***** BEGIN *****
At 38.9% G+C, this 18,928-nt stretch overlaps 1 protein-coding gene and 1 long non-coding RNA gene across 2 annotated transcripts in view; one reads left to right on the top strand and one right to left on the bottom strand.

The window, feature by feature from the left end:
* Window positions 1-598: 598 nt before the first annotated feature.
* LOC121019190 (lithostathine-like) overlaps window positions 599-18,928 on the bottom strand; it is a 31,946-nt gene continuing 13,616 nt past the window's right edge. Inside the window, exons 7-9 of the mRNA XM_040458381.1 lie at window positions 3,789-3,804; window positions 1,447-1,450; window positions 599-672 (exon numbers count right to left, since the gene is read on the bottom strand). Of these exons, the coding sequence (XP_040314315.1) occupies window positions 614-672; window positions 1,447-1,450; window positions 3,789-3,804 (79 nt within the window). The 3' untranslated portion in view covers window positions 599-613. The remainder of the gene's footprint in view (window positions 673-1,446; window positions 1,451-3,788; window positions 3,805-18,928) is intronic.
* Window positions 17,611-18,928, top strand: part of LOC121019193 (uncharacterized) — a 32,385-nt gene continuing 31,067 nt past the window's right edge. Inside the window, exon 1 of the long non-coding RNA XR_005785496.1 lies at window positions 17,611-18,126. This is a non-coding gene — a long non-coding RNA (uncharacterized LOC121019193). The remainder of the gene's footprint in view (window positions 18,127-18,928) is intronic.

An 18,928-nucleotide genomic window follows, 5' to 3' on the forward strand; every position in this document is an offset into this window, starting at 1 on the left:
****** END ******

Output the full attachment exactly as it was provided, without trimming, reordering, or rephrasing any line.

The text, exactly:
At 38.9% G+C, this 18,928-nt stretch overlaps 1 protein-coding gene and 1 long non-coding RNA gene across 2 annotated transcripts in view; one reads left to right on the top strand and one right to left on the bottom strand.

The window, feature by feature from the left end:
* Window positions 1-598: 598 nt before the first annotated feature.
* LOC121019190 (lithostathine-like) overlaps window positions 599-18,928 on the bottom strand; it is a 31,946-nt gene continuing 13,616 nt past the window's right edge. Inside the window, exons 7-9 of the mRNA XM_040458381.1 lie at window positions 3,789-3,804; window positions 1,447-1,450; window positions 599-672 (exon numbers count right to left, since the gene is read on the bottom strand). Of these exons, the coding sequence (XP_040314315.1) occupies window positions 614-672; window positions 1,447-1,450; window positions 3,789-3,804 (79 nt within the window). The 3' untranslated portion in view covers window positions 599-613. The remainder of the gene's footprint in view (window positions 673-1,446; window positions 1,451-3,788; window positions 3,805-18,928) is intronic.
* Window positions 17,611-18,928, top strand: part of LOC121019193 (uncharacterized) — a 32,385-nt gene continuing 31,067 nt past the window's right edge. Inside the window, exon 1 of the long non-coding RNA XR_005785496.1 lies at window positions 17,611-18,126. This is a non-coding gene — a long non-coding RNA (uncharacterized LOC121019193). The remainder of the gene's footprint in view (window positions 18,127-18,928) is intronic.

An 18,928-nucleotide genomic window follows, 5' to 3' on the forward strand; every position in this document is an offset into this window, starting at 1 on the left: